Located in Central New York, Onondaga Lake is a dimictic lake with a surface area of 4.6 square miles. Two natural tributaries, namely Ninemile Creek and Onondaga Creek, contribute approximately 70% of the total water flow to Onondaga Lake. METRO, or the Metropolitan Syracuse Wastewater Treatment Plant, accounts for 20% of the lake’s annual flow. No other lake in the United States gets as much treated wastewater as Onondaga Lake.
Pollution in Onondaga Lake has been an issue since the late 1800s, with ice harvesting prohibited as early as 1901. Swimming was outlawed in 1940, and fishing was banned in 1970 due to mercury poisoning. A variety of reasons have pointed to the lake’s high pollution. For years, raw sewage was thrown directly into the lake, resulting in high nitrogen levels and algae blooms. The Allied Chemical Corporation kept polluting the lake with heavy metals and toxic waste until 1986. An estimated 165,000 pounds of mercury were discharged into the lake during the company’s operations.
1. Lake Karachay, Russia
Lake Karachay is a small lake in western Russia’s southern Ural highlands. It is regarded as the most polluted lake or even site on the planet. The lake, which is only one square mile in size, was used by the Soviet Union as a nuclear waste dump for 12 years between 1934 and 1957. According to reports, high-level radioactive waste covers practically the entire lake, down to a depth of 3.4 meters. In some places around the lake, radiation levels are enough to be fatal to a human in as short as 30 minutes.
The Soviet Union began using Lake Karachay as a dumping ground for radioactive waste from a local nuclear waste containment and reprocessing plant in 1951. According to some estimations, the lake possesses 4.44 exabecquerels (EBq) of radiation, close to the Chernobyl tragedy, which spewed 5 to 12 EBq of radiation over a far broader area.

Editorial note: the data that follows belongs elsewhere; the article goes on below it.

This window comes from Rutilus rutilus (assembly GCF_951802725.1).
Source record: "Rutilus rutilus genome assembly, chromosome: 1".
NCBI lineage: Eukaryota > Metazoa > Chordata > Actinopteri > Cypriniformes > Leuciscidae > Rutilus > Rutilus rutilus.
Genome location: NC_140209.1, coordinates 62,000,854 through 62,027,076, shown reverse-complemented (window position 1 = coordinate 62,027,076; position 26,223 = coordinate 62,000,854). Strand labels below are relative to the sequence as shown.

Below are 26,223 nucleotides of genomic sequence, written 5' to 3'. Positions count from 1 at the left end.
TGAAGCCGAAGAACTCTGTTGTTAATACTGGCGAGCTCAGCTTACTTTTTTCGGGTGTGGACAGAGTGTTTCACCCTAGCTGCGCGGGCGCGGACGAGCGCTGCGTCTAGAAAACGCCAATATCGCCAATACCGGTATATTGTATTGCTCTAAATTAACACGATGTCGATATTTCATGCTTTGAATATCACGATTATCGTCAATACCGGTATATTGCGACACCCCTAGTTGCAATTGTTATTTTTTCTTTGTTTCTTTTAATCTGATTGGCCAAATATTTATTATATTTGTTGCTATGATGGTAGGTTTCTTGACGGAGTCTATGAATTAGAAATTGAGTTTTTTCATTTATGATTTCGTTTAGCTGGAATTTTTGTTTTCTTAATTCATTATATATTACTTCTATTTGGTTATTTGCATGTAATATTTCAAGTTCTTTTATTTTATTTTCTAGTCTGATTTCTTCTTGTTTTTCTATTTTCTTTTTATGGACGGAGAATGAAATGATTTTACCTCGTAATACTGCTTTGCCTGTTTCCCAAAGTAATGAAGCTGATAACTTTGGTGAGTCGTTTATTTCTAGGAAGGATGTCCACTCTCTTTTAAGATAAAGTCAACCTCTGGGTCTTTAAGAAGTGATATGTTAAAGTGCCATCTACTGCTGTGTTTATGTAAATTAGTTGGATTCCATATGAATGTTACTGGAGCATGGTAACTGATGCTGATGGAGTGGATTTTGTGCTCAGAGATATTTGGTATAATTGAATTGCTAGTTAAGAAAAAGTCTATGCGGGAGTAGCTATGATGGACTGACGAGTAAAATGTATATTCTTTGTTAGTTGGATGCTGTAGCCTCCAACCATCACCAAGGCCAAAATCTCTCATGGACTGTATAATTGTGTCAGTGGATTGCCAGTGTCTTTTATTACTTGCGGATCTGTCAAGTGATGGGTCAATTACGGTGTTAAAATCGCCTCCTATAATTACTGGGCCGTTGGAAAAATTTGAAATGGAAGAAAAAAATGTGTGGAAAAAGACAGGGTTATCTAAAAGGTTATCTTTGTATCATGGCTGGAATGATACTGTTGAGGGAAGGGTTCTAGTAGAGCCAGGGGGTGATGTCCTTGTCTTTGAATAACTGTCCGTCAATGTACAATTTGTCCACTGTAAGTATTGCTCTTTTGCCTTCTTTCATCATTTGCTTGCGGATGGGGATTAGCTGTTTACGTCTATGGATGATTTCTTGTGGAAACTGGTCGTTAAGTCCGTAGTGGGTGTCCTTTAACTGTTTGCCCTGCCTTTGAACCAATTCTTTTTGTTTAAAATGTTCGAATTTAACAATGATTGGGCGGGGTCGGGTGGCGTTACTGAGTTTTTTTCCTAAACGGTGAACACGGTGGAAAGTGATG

What is the Most Polluted North American Great Lake?
Lake Erie is one of the massive North American Great Lakes. It is also one of the deepest lakes in North America. It extends both to Canada through Ontario and to the United States through the states of Pennsylvania, Ohio, New York, and Michigan. However, despite being one of the famous Great Lakes, Lake Erie has not-so-great health.
By the 1960s, Lake Erie had become the most polluted of the Great Lakes, owing to the substantial industrial activities along its coasts. Lake Erie is highly impacted by human activity, with 11.6 million dwellers in its basin and large towns and extensive agriculture occupying its watershed. For decades, companies have been discharging harmful chemical toxins into the lake and its tributaries, such as the Cuyahoga River in Cleveland, Ohio, and the Detroit River in Michigan. Due to a lack of regulatory monitoring, waste and pesticides from nearby towns’ sewers, industrial sites, and farmland found their way into the Great Lakes Basin.